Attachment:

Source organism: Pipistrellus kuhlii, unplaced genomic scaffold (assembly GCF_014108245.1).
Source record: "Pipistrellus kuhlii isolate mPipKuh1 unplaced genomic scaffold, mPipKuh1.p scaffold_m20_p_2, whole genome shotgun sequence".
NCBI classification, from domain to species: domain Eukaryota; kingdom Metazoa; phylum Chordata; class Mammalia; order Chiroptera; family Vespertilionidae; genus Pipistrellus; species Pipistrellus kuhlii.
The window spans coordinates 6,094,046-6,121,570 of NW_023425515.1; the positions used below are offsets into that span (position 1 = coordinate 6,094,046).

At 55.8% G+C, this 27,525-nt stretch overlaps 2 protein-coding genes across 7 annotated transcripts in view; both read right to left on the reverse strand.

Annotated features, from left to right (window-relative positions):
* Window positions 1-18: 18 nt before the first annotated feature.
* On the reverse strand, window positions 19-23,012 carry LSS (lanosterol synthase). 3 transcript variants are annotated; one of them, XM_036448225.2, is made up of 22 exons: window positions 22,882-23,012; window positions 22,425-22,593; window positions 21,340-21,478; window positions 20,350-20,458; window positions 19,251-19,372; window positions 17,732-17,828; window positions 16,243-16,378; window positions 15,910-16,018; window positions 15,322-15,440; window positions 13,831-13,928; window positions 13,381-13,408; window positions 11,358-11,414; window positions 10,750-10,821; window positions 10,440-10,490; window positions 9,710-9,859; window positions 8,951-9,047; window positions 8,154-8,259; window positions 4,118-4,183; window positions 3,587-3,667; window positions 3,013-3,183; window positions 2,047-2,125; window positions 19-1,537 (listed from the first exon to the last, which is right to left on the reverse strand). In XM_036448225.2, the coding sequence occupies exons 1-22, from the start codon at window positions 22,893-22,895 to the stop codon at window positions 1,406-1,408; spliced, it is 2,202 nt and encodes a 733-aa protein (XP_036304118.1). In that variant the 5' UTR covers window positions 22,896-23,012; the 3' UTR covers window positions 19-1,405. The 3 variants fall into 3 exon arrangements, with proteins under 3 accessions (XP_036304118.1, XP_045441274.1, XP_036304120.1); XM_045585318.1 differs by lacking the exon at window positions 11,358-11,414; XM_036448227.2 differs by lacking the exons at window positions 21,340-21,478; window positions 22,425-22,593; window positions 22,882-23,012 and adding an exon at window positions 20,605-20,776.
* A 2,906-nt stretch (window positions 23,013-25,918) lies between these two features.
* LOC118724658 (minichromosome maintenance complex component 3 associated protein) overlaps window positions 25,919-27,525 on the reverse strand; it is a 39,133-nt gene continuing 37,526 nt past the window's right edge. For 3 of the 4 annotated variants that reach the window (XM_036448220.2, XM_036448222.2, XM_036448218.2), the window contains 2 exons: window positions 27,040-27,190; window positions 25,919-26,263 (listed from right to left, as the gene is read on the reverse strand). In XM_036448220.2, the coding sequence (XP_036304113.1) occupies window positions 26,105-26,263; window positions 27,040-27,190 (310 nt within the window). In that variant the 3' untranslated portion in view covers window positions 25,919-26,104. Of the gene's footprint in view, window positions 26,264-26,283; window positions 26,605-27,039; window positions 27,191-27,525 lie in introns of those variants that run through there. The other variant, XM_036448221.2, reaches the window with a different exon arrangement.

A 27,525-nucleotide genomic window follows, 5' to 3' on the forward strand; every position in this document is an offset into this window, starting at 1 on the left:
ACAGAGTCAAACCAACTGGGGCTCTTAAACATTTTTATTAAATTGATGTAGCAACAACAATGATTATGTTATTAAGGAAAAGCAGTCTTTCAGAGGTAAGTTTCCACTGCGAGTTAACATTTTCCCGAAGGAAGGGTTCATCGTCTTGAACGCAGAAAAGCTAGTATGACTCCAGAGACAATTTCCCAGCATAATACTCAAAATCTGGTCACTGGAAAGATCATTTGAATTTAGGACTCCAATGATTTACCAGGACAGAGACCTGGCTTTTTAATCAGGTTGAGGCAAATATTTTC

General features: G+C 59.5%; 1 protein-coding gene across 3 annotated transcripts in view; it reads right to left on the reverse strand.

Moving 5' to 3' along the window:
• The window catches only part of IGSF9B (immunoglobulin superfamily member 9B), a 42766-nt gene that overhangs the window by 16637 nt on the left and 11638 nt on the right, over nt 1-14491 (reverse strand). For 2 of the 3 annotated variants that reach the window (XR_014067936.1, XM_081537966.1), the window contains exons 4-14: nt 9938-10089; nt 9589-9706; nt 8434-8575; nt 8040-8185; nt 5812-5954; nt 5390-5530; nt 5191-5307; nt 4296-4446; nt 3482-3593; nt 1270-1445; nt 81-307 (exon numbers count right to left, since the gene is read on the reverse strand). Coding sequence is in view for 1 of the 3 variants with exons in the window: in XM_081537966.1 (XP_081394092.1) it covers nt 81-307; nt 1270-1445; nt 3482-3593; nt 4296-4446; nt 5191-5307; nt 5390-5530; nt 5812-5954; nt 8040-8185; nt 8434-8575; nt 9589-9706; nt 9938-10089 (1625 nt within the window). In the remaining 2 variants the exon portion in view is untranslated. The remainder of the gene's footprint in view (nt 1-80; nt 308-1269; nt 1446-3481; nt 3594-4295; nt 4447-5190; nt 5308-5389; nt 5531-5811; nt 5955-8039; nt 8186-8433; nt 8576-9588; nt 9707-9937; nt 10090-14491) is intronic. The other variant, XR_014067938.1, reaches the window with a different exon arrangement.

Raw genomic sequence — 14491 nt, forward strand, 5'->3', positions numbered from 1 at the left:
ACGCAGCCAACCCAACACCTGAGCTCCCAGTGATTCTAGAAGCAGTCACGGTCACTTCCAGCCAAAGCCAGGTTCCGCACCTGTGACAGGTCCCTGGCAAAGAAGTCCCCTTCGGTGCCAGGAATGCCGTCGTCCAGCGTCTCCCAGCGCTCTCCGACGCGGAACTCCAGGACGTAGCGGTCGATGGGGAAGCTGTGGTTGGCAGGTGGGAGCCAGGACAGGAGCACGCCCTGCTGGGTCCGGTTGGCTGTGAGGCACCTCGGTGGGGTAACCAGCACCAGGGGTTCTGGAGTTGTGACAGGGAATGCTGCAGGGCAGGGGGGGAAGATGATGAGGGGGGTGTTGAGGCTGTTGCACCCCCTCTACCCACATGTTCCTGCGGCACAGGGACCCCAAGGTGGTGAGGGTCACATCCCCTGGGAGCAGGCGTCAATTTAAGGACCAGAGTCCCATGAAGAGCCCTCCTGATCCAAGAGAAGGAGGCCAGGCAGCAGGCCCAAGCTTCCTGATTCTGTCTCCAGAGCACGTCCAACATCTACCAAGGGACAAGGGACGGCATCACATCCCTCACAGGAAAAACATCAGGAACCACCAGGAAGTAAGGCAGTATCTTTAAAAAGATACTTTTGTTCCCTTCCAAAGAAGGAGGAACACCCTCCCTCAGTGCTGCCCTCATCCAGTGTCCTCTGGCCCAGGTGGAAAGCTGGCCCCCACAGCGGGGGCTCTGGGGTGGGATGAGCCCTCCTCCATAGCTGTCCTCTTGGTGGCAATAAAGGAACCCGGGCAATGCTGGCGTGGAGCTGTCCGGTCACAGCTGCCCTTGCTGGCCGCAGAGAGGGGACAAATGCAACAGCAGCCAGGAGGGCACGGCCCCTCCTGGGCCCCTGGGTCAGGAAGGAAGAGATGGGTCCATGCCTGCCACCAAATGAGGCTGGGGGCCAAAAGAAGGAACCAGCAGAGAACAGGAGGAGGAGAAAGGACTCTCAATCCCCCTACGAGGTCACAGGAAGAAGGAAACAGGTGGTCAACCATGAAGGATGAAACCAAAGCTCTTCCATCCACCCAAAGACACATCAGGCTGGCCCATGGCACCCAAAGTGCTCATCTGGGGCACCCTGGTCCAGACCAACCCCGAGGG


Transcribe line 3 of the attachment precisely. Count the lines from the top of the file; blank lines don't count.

NCBI classification, from domain to species: domain Eukaryota; kingdom Metazoa; phylum Chordata; class Mammalia; order Chiroptera; family Vespertilionidae; genus Pipistrellus; species Pipistrellus kuhlii.